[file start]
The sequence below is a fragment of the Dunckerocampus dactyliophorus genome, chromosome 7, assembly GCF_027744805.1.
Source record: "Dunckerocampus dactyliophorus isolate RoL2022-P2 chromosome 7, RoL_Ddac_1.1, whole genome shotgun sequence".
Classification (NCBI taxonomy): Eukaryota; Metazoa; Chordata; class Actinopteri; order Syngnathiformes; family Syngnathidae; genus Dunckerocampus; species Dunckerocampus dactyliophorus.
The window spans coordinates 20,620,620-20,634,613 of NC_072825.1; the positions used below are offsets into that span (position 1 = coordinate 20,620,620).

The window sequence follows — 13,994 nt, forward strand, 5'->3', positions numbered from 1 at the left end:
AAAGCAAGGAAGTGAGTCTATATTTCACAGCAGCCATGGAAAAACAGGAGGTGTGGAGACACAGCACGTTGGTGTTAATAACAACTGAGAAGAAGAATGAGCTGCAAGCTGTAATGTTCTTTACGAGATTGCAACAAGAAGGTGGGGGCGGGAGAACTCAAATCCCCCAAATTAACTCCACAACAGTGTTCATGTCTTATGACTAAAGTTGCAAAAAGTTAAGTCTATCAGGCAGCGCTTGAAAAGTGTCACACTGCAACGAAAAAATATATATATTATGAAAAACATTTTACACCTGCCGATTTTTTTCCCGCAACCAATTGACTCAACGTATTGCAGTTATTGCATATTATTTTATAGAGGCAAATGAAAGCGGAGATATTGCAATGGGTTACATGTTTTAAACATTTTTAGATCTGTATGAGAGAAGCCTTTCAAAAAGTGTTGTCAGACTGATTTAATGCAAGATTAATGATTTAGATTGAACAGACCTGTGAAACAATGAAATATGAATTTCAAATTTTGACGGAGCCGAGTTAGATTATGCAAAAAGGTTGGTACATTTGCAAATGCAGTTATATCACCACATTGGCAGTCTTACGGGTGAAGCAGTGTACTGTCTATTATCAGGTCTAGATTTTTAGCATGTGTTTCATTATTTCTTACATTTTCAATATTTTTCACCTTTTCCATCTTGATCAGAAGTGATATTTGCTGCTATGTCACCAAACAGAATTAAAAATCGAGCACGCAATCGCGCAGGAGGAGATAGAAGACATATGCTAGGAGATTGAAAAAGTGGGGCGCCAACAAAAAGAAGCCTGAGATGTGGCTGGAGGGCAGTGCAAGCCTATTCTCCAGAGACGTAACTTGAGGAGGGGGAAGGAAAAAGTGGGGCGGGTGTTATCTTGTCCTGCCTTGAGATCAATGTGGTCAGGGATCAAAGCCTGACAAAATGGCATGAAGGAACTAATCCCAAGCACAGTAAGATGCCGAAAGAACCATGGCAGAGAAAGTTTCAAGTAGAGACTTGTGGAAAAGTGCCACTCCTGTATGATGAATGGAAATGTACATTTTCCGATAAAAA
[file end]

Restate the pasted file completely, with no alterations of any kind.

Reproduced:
The sequence below is a fragment of the Dunckerocampus dactyliophorus genome, chromosome 7, assembly GCF_027744805.1.
Source record: "Dunckerocampus dactyliophorus isolate RoL2022-P2 chromosome 7, RoL_Ddac_1.1, whole genome shotgun sequence".
Classification (NCBI taxonomy): Eukaryota; Metazoa; Chordata; class Actinopteri; order Syngnathiformes; family Syngnathidae; genus Dunckerocampus; species Dunckerocampus dactyliophorus.
The window spans coordinates 20,620,620-20,634,613 of NC_072825.1; the positions used below are offsets into that span (position 1 = coordinate 20,620,620).

The window sequence follows — 13,994 nt, forward strand, 5'->3', positions numbered from 1 at the left end:
AAAGCAAGGAAGTGAGTCTATATTTCACAGCAGCCATGGAAAAACAGGAGGTGTGGAGACACAGCACGTTGGTGTTAATAACAACTGAGAAGAAGAATGAGCTGCAAGCTGTAATGTTCTTTACGAGATTGCAACAAGAAGGTGGGGGCGGGAGAACTCAAATCCCCCAAATTAACTCCACAACAGTGTTCATGTCTTATGACTAAAGTTGCAAAAAGTTAAGTCTATCAGGCAGCGCTTGAAAAGTGTCACACTGCAACGAAAAAATATATATATTATGAAAAACATTTTACACCTGCCGATTTTTTTCCCGCAACCAATTGACTCAACGTATTGCAGTTATTGCATATTATTTTATAGAGGCAAATGAAAGCGGAGATATTGCAATGGGTTACATGTTTTAAACATTTTTAGATCTGTATGAGAGAAGCCTTTCAAAAAGTGTTGTCAGACTGATTTAATGCAAGATTAATGATTTAGATTGAACAGACCTGTGAAACAATGAAATATGAATTTCAAATTTTGACGGAGCCGAGTTAGATTATGCAAAAAGGTTGGTACATTTGCAAATGCAGTTATATCACCACATTGGCAGTCTTACGGGTGAAGCAGTGTACTGTCTATTATCAGGTCTAGATTTTTAGCATGTGTTTCATTATTTCTTACATTTTCAATATTTTTCACCTTTTCCATCTTGATCAGAAGTGATATTTGCTGCTATGTCACCAAACAGAATTAAAAATCGAGCACGCAATCGCGCAGGAGGAGATAGAAGACATATGCTAGGAGATTGAAAAAGTGGGGCGCCAACAAAAAGAAGCCTGAGATGTGGCTGGAGGGCAGTGCAAGCCTATTCTCCAGAGACGTAACTTGAGGAGGGGGAAGGAAAAAGTGGGGCGGGTGTTATCTTGTCCTGCCTTGAGATCAATGTGGTCAGGGATCAAAGCCTGACAAAATGGCATGAAGGAACTAATCCCAAGCACAGTAAGATGCCGAAAGAACCATGGCAGAGAAAGTTTCAAGTAGAGACTTGTGGAAAAGTGCCACTCCTGTATGATGAATGGAAATGTACATTTTCCGATAAAAA